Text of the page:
5 Resources on the Costs of Adverse Events

5 Resources on the Costs of Adverse Events

by Sean Power

Patient safety advocates at hospitals sometimes face roadblocks when introducing new safety measures. One approach to overcome these obstacles involves looking at the financial costs absorbed when things go wrong.

An ounce of prevention is worth a pound of cure. This article explores the legal costs associated with adverse events and ways to minimize unnecessary expenses.

1. Reduce litigation costs.

Although most hospital executives know that one avoided medical malpractice case will pay for a particular patient safety measure, these executives often ask how these “soft savings” (i.e. a future possible expense) can be justified in the “hard dollars” world (i.e. paying for the safety measure today).

Each preventable adverse event costs about $8,750, according to the Institute of Medicine. This excludes potential litigation costs, which when included substantially increase the costs of not avoiding adverse events.

Researchers calculate that hospitals spend between $2.7 million and $13.5 million on malpractice litigation.

In “Malpractice Litigation and Medical Costs”, researchers calculated that malpractice litigation accounts for roughly 2-10% of medical expenditures.

According to the American Hospital Association, total expenditures for the 5,724 registered hospitals in 2011 were $773,546,800,000 or an average of $135,140,950 per hospital. This means that each hospital is spending from $2.7 million to $13.5 million on malpractice litigation.

These figures are supported by estimates from the American Medical Association that calculated that it costs $110,000 per case defending claims.

In short, being patient safe can reduce a litigation costs.

2. Learn from best practices.

Courtney Rowan, MD, pediatric critical care fellow at Riley Hospital for Children at Indiana University Health, in Indianapolis, observed the number of blood gas measurements required for mechanically ventilated patients in a pediatric intensive care unit. Dr. Rowan found that capnography decreased the number of measurements required, lowering expenditures by nearly $1 million over a six-month period.

The retrospective study, which looked at year over year number of measurements before and after implementing capnography, showed the number of blood gas measurements fell from 13,171 to 8,070, according to Anesthesiology News. The initial investment in capnography devices cost $112,000 and resulted in a total cost savings of $985,130.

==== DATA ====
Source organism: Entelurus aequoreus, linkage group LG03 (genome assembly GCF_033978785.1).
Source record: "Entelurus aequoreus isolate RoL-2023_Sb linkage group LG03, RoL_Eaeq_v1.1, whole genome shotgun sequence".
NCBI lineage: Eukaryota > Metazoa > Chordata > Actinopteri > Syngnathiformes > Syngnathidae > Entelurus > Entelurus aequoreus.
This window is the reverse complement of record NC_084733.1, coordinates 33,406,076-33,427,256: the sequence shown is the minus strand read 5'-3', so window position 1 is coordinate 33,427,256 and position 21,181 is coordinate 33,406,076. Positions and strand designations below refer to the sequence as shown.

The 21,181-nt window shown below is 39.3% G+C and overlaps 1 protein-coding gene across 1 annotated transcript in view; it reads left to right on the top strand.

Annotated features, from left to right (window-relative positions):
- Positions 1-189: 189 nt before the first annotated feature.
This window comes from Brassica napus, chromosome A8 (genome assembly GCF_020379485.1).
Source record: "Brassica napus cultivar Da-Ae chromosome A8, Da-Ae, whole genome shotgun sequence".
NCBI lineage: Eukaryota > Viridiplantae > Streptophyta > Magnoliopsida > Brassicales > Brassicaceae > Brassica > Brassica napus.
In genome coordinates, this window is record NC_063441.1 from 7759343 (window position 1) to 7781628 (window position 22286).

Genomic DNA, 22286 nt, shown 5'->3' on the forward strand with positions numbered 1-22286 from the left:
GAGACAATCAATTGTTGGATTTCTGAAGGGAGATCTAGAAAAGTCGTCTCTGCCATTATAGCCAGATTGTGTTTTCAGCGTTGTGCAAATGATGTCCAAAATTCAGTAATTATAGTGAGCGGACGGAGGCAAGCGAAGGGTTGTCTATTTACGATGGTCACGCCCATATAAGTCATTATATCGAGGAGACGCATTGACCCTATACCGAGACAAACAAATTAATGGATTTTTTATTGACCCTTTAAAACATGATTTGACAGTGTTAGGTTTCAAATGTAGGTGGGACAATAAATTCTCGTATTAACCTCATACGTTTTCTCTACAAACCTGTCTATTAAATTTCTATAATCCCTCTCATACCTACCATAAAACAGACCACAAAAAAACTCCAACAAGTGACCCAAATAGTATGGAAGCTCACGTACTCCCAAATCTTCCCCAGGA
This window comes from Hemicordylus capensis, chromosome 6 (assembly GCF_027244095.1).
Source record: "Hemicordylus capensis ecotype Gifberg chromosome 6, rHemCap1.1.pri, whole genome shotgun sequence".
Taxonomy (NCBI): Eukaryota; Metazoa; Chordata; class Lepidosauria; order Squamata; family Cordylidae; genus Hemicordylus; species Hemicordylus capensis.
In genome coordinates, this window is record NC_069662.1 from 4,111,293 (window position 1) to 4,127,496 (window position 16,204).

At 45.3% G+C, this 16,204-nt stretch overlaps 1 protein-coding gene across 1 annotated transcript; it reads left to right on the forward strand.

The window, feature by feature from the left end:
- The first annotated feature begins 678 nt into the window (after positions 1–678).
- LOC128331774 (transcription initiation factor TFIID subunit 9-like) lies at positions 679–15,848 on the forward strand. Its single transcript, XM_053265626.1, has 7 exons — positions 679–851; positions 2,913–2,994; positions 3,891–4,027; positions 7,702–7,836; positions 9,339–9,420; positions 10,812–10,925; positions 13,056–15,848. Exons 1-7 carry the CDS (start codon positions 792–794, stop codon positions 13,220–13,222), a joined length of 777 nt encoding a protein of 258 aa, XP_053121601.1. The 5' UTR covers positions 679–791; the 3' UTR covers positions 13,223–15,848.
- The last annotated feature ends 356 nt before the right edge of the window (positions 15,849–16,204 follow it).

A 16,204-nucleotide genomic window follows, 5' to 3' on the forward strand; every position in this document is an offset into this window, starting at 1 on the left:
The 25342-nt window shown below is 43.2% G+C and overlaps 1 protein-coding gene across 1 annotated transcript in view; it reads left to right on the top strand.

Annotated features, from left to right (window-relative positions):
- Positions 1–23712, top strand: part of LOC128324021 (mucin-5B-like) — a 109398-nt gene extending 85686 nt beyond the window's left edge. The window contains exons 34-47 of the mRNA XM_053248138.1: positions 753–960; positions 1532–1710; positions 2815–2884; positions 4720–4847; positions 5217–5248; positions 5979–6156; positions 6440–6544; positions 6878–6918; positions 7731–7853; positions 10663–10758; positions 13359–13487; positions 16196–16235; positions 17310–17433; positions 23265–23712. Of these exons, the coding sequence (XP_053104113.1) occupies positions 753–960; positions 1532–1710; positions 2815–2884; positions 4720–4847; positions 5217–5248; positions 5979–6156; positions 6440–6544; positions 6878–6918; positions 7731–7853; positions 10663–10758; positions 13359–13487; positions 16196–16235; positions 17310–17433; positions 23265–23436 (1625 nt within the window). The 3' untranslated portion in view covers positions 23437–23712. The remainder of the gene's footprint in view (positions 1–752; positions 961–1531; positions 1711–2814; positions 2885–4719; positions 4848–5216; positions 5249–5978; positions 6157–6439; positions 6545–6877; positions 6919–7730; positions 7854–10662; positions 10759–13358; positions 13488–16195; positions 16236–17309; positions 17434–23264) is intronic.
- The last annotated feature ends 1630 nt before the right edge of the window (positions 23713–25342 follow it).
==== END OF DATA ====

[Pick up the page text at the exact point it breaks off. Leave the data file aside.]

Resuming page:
In another case study, St. Joseph’s/Candler Hospitals in Savannah, Georgia had three opioid-related events with patient-controlled analgesia (PCA) resulting in serious adverse outcomes over a two year period. In response, the hospital implemented capnography monitoring. Carolyn Williams, RPh, the hospital’s Medication Safety Specialist, shared the SJC cost-benefit story, which outlines how the hospitals realized a $2.5 million return on investment.

These case studies detail the cost savings from two patient safety initiatives. While you analyze the costs of NOT implementing your patient safety initiative, you may find these case studies useful for finding best practices.

3. Use the Journal of Emergency Medical Services’ information on capnography.

JEMS.com provides information and resources for the emergency medical services community. Experts predict that within the next five years, capnography will become the “staple technology” of an emergency responder’s standard of care, so it may be beneficial to adopt a similar approach.

It is important that doctors set medical standards. As medical standards change, so does legal liability. Continuous electronic monitoring is already endorsed or recommended by The Joint Commission, the Anesthesia Patient Safety Foundation, the Institute for Healthcare Improvement, the Institute for Safe Medication Practices, and the VA Center for Patient Safety, to name a few.

Hospitals need to set their own standards that are in line with recommendations from these organizations before the courts set standards for them. Doing so will minimize exposure to legal risks associated with adverse events.

4. Saying sorry lowers costs.

In 2007, the University of Michigan Health System adopted a new approach to malpractice claims. The approach centers on apologizing and learning when the hospital is wrong, explaining and defending when it is right, and going to court as a last resort. They estimate that their average legal expense per case is down by more than 50 percent since 1997. Malpractice premiums are level despite increases in the hospital’s clinical business.

The U-M Health System approach tries to do the right thing by its own account. When weighing the costs of patient safety programs, consider the decrease in legal fees and litigation costs. A similar do-the-right-thing approach may yield comparable results.

5. Utilize research on the relationship between patient safety and malpractice risk.

The U-M Health System released lessons learned on how nurturing a culture of patient safety lowers malpractice risk that may prove useful in your cost analysis of your patient safety initiatives.

The researchers released more detailed facts about liability claims and costs in the journal Annals of Internal Medicine.

What other resources have you found useful when analyzing the costs of serious adverse events?

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